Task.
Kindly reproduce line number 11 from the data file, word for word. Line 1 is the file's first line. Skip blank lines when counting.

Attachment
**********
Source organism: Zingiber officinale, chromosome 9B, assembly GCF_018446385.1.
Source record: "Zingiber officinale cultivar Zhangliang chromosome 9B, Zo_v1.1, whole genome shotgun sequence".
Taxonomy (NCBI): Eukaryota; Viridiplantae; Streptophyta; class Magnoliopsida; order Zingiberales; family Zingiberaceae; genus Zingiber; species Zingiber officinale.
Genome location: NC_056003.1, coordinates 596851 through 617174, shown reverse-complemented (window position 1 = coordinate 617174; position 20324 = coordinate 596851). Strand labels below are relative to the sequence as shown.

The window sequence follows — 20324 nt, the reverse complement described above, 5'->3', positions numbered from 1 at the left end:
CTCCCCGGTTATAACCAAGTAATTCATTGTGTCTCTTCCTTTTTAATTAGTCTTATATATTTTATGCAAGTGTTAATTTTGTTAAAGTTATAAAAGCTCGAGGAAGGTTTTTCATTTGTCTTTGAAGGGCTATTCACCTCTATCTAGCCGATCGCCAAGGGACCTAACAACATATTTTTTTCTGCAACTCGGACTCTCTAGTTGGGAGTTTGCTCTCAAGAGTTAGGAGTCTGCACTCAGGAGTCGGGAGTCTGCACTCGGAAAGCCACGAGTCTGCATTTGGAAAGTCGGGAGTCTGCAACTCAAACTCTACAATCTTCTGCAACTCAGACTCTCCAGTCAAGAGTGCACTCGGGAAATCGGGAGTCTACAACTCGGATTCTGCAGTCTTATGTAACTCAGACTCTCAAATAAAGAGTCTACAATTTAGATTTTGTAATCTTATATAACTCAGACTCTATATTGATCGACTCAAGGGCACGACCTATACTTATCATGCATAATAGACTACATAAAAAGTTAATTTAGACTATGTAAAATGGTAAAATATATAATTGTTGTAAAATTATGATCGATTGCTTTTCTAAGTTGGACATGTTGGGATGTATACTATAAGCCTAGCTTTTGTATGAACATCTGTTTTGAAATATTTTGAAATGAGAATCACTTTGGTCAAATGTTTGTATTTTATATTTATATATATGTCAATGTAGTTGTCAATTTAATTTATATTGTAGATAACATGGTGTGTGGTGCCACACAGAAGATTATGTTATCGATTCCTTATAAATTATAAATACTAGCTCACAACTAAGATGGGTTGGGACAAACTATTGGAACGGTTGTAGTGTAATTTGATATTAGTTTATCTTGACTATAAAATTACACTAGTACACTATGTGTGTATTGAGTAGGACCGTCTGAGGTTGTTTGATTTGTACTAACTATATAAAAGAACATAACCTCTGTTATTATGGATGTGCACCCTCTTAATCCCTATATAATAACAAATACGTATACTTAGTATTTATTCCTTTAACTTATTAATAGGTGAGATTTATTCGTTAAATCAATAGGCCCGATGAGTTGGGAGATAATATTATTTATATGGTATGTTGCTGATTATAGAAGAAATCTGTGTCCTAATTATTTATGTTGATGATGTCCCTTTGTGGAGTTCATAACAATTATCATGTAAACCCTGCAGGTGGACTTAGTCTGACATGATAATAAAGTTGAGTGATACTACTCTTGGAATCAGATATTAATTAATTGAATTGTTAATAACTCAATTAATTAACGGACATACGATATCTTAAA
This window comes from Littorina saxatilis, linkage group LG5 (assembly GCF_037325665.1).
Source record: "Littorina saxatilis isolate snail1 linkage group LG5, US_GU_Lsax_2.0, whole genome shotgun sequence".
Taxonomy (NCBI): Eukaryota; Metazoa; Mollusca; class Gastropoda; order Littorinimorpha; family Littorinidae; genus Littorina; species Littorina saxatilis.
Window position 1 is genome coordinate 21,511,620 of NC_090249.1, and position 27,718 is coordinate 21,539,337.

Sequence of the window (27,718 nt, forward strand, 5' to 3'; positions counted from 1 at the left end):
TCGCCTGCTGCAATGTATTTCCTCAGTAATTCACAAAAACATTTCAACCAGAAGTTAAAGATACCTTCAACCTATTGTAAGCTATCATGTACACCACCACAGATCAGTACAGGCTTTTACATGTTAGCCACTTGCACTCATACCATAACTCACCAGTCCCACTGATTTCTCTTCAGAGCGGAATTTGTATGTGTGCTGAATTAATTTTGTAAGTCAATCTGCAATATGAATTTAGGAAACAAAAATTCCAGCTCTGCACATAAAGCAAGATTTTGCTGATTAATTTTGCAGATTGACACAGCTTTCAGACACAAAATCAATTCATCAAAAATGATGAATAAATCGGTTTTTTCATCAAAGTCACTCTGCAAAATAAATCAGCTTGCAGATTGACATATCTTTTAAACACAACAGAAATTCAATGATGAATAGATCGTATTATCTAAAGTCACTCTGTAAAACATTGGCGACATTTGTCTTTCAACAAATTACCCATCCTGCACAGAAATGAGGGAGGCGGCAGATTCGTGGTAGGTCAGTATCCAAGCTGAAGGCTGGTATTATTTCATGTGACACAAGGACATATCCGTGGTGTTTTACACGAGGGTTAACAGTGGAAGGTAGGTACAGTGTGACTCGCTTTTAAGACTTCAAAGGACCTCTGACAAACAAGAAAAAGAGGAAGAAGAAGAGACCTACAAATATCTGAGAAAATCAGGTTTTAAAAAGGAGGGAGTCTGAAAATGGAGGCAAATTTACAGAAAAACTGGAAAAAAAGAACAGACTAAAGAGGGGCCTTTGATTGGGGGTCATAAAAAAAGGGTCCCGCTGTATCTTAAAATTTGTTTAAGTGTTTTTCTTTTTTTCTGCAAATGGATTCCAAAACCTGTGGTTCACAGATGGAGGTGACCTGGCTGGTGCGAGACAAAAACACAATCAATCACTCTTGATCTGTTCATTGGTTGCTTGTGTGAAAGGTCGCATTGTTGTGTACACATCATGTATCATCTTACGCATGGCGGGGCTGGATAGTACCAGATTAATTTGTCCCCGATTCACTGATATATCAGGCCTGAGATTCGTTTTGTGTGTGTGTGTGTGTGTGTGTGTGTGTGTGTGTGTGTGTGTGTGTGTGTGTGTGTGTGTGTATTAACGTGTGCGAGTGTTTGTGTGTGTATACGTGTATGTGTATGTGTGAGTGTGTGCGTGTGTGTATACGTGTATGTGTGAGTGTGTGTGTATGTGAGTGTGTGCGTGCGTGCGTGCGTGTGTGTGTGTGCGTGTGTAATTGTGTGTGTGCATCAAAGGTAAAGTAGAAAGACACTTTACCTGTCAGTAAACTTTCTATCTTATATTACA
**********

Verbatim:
Sequence of the window (27,718 nt, forward strand, 5' to 3'; positions counted from 1 at the left end):